Although sorafenib is recommended for patients with advanced hepatocellular carcinoma (HCC), a substantial portion of HCC patients in Asia are still treated with other treatments, mainly due to the prohibitive cost of sorafenib. We aimed to evaluate the clinical outcome of patients treated with sorafenib and those treated with other modalities in a single-center cohort. Methods: We reviewed the medical records of two groups of consecutive patients with advanced HCC, according to applied treatment modalities, between January 2007 and September 2009 as follows: patients who received sorafenib for 6weeks or more (n=123) and patients who were treated with one or more of other treatments, including transarterial chemoembolization, radiation, and cytotoxic chemotherapy (n=253). Results: Overall survival did not differ significantly between these two groups (8.4 vs 8.2months; P=0.601). Significant prognostic factors were high α-fetoprotein (≥200ng/mL), massive/infiltrative intrahepatic tumors, macrovascular invasion, extrahepatic spread, and higher tumor-node-metastasis stage. Subgroup analysis, according to these factors, showed that sorafenib resulted in superior survival in patients with extrahepatic spread (hazard ratio [HR]=0.539; P=0.003) and massive/infiltrative tumors (HR=0.680; P=0.036). In the absence of each prognostic factor, other treatments were better than sorafenib. Conclusions: Considering the survival benefit for sorafenib over other treatments in patients with extrahepatic spread and massive/infiltrative intrahepatic tumors, these characteristics might be regarded as compelling indications for sorafenib.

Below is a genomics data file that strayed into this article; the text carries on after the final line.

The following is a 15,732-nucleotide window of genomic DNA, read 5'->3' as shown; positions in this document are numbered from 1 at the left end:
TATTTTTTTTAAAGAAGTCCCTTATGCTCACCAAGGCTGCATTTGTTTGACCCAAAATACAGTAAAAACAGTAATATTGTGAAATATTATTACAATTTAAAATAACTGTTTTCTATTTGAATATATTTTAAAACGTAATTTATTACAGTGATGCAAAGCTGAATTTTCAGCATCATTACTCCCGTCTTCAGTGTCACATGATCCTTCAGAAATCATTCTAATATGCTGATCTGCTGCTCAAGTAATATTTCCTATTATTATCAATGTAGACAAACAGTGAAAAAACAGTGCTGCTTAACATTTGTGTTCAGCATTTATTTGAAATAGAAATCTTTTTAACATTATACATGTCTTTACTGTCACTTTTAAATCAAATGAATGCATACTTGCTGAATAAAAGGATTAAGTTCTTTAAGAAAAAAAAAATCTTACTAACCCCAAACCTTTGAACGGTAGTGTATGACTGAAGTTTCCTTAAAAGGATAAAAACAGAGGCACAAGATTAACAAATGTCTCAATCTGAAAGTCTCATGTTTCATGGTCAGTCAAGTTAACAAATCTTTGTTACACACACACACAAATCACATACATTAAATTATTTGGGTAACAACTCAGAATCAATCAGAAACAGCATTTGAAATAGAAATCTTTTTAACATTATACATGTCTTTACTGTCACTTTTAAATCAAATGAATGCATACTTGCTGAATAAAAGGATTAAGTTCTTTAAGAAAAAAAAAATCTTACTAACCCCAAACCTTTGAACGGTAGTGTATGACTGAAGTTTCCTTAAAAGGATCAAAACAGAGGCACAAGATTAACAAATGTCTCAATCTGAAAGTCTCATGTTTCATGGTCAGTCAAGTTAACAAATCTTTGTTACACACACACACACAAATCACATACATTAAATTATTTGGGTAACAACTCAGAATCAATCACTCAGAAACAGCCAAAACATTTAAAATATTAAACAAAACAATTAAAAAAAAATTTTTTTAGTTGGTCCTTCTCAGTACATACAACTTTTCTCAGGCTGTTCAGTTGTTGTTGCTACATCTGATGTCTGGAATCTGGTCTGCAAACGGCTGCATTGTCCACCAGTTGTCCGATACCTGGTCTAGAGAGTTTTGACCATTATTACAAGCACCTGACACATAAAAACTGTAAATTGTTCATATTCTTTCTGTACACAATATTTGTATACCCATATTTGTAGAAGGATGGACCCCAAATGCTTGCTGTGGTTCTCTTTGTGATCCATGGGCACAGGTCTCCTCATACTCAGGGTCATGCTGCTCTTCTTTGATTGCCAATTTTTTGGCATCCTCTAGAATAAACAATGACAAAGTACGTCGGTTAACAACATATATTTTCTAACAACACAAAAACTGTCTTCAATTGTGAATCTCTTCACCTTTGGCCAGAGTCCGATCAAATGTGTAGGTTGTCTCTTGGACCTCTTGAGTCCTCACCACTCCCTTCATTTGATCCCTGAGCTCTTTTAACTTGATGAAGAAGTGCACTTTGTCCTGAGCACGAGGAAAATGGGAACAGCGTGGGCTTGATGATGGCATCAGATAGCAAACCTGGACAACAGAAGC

|Number of pages||7|
|Journal||Journal of Gastroenterology and Hepatology (Australia)|
|State||Published - Nov 2011|
- Hepatocellular carcinoma